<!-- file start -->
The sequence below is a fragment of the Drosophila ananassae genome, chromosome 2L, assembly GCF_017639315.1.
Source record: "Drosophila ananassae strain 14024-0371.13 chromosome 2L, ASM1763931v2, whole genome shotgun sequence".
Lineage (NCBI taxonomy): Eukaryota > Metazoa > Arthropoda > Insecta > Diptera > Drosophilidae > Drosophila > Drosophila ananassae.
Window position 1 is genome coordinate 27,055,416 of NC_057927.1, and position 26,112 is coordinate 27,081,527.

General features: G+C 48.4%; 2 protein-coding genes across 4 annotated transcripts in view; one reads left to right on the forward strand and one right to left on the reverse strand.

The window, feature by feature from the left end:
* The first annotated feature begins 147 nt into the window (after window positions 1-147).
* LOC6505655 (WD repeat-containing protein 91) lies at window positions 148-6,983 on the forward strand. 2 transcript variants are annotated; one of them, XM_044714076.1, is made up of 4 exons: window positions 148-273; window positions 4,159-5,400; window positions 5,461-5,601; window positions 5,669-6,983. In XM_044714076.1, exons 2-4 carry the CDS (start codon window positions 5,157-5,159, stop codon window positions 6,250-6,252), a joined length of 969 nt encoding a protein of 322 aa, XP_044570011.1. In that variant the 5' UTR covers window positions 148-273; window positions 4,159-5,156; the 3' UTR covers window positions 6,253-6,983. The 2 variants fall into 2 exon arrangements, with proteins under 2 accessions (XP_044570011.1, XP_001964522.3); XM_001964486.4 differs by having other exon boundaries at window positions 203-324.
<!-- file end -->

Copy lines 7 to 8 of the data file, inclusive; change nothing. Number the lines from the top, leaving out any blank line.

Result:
* The first annotated feature begins 147 nt into the window (after window positions 1-147).
* LOC6505655 (WD repeat-containing protein 91) lies at window positions 148-6,983 on the forward strand. 2 transcript variants are annotated; one of them, XM_044714076.1, is made up of 4 exons: window positions 148-273; window positions 4,159-5,400; window positions 5,461-5,601; window positions 5,669-6,983. In XM_044714076.1, exons 2-4 carry the CDS (start codon window positions 5,157-5,159, stop codon window positions 6,250-6,252), a joined length of 969 nt encoding a protein of 322 aa, XP_044570011.1. In that variant the 5' UTR covers window positions 148-273; window positions 4,159-5,156; the 3' UTR covers window positions 6,253-6,983. The 2 variants fall into 2 exon arrangements, with proteins under 2 accessions (XP_044570011.1, XP_001964522.3); XM_001964486.4 differs by having other exon boundaries at window positions 203-324.